25. We spent a week in Yellowstone and the Grand Tetons in August. The crowds weren’t as bad as I expected (most of the time). On our first day we visited the Grand Prismatic Spring mid-day and there were lots of busses disgorging tourists and parking was difficult. There were too many people on the boardwalk surrounding this boiling spring which I thought was really dangerous. After that experience, we visited the really popular spots early AM or late afternoon-early evening. From my experience, and what I’ve read, most visitors hit the top 3-5 spots in each park in 1-2 days. 85% of the visitors don’t venture beyond a 15 minute walk from the parking area. I can vouch for that. We took some nice hikes and I encountered more bears than I would’ve liked. We also found ourselves on a road surrounded by bison. It was very cool and one of the highlights of the trip.

  26. We stayed in the park and booked our rooms 13 months in advance. And I still was shut out of certain rooms.

  27. July – that is so cool! Totally up to my standards… the real thing is far superior, but most of those critters would hear/feel/see you a mile away and never come close. At leas there you understand their habitat better. (This is also the person who stares at Blue Planet 2 on the giant TVs at BJs for a ridiculous amount of time).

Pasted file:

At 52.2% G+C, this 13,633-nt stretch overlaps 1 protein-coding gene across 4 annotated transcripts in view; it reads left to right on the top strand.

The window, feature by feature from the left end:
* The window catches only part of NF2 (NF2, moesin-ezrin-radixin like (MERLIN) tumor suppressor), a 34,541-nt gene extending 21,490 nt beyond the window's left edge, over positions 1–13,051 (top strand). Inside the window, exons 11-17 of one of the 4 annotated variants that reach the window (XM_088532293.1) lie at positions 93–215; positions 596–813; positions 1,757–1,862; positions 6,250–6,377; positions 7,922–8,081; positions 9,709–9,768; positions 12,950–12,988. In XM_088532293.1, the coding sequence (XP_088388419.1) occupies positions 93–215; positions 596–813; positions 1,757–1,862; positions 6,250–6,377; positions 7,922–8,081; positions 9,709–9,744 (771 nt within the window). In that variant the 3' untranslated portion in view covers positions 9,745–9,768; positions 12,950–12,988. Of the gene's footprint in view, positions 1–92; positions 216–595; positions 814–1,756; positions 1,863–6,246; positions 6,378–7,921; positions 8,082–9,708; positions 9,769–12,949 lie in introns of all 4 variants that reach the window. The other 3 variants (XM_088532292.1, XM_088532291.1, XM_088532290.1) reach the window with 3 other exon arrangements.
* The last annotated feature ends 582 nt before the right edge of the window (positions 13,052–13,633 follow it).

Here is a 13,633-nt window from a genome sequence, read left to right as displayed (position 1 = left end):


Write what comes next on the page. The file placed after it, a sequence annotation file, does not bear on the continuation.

28. Rhett – I’m going to bet there’s more maintenance within the parks than the museums. Whenever I’m at a park, I spend a good deal of time doing trash pick ups for the slobs around me (the amount of plastic is sickening). I’ve rarely had to do that at the museums. That’s why I think visitors need a skin in the game – if you take ownership you’re more likely to treat something better than if you don’t.

    Lemon – if I have to pay double to enjoy another town’s beach because I’m not a resident, and I’m OK with that (I am), then I’m OK with charging foreigners more. {enter the swath of people who will yell at me ala Voter ID rights, etc…}. When my mom uses her lifetime pass, she has to produce her ID (not mine, not DH’s, hers and hers alone). It’s good for the car she’s in, but she has to be in the car. I’m cool with that. She’s earned her cheaper rate. We, as taxpayers, have earned our cheaper rates.

    I agree about your PCT example. Or have some mechanism to pay online and show that you paid (I’m a little lost at how to do this because it’s not like they have wifi/cell service and printers near some of these places). We must have a way to use our plate #’s as IDs for those instances. Pay as you enter, your plate is your pass #. Forest service guy comes up, checks the plate against his list (which, if in a cell serviced area, could be updated in real time), and poof, you’re good. Without the paper.